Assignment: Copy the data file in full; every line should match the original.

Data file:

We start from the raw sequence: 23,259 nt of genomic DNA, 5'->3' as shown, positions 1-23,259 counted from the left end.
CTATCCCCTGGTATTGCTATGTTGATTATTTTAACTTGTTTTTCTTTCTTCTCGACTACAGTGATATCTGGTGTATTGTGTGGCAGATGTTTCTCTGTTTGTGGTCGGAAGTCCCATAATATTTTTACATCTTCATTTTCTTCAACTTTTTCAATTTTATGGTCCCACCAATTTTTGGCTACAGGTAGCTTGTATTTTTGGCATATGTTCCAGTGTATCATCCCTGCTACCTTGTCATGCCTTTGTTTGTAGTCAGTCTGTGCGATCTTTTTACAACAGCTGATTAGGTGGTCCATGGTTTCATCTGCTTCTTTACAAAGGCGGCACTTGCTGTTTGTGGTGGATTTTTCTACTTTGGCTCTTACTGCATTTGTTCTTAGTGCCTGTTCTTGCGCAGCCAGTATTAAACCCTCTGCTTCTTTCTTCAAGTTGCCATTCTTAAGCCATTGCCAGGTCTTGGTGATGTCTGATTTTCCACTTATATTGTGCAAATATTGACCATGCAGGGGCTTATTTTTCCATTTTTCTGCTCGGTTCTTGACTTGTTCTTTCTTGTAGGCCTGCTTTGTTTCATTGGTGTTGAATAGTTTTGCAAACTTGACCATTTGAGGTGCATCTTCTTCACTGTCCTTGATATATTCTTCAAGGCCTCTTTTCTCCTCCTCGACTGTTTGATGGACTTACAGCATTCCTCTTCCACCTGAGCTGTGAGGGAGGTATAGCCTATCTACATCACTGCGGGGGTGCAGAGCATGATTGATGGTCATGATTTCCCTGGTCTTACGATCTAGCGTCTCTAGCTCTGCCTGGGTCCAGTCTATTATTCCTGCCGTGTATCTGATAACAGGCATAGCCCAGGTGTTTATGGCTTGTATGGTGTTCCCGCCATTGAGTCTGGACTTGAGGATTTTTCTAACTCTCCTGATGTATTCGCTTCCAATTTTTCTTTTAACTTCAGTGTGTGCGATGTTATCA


We start from the raw sequence: 23,259 nt of genomic DNA, 5'->3' as shown, positions 1-23,259 counted from the left end.
CTATCCCCTGGTATTGCTATGTTGATTATTTTAACTTGTTTTTCTTTCTTCTCGACTACAGTGATATCTGGTGTATTGTGTGGCAGATGTTTCTCTGTTTGTGGTCGGAAGTCCCATAATATTTTTACATCTTCATTTTCTTCAACTTTTTCAATTTTATGGTCCCACCAATTTTTGGCTACAGGTAGCTTGTATTTTTGGCATATGTTCCAGTGTATCATCCCTGCTACCTTGTCATGCCTTTGTTTGTAGTCAGTCTGTGCGATCTTTTTACAACAGCTGATTAGGTGGTCCATGGTTTCATCTGCTTCTTTACAAAGGCGGCACTTGCTGTTTGTGGTGGATTTTTCTACTTTGGCTCTTACTGCATTTGTTCTTAGTGCCTGTTCTTGCGCAGCCAGTATTAAACCCTCTGCTTCTTTCTTCAAGTTGCCATTCTTAAGCCATTGCCAGGTCTTGGTGATGTCTGATTTTCCACTTATATTGTGCAAATATTGACCATGCAGGGGCTTATTTTTCCATTTTTCTGCTCGGTTCTTGACTTGTTCTTTCTTGTAGGCCTGCTTTGTTTCATTGGTGTTGAATAGTTTTGCAAACTTGACCATTTGAGGTGCATCTTCTTCACTGTCCTTGATATATTCTTCAAGGCCTCTTTTCTCCTCCTCGACTGTTTGATGGACTTACAGCATTCCTCTTCCACCTGAGCTGTGAGGGAGGTATAGCCTATCTACATCACTGCGGGGGTGCAGAGCATGATTGATGGTCATGATTTCCCTGGTCTTACGATCTAGCGTCTCTAGCTCTGCCTGGGTCCAGTCTATTATTCCTGCCGTGTATCTGATAACAGGCATAGCCCAGGTGTTTATGGCTTGTATGGTGTTCCCGCCATTGAGTCTGGACTTGAGGATTTTTCTAACTCTCCTGATGTATTCGCTTCCAATTTTTCTTTTAACTTCAGTGTGTGCGATGTTATCA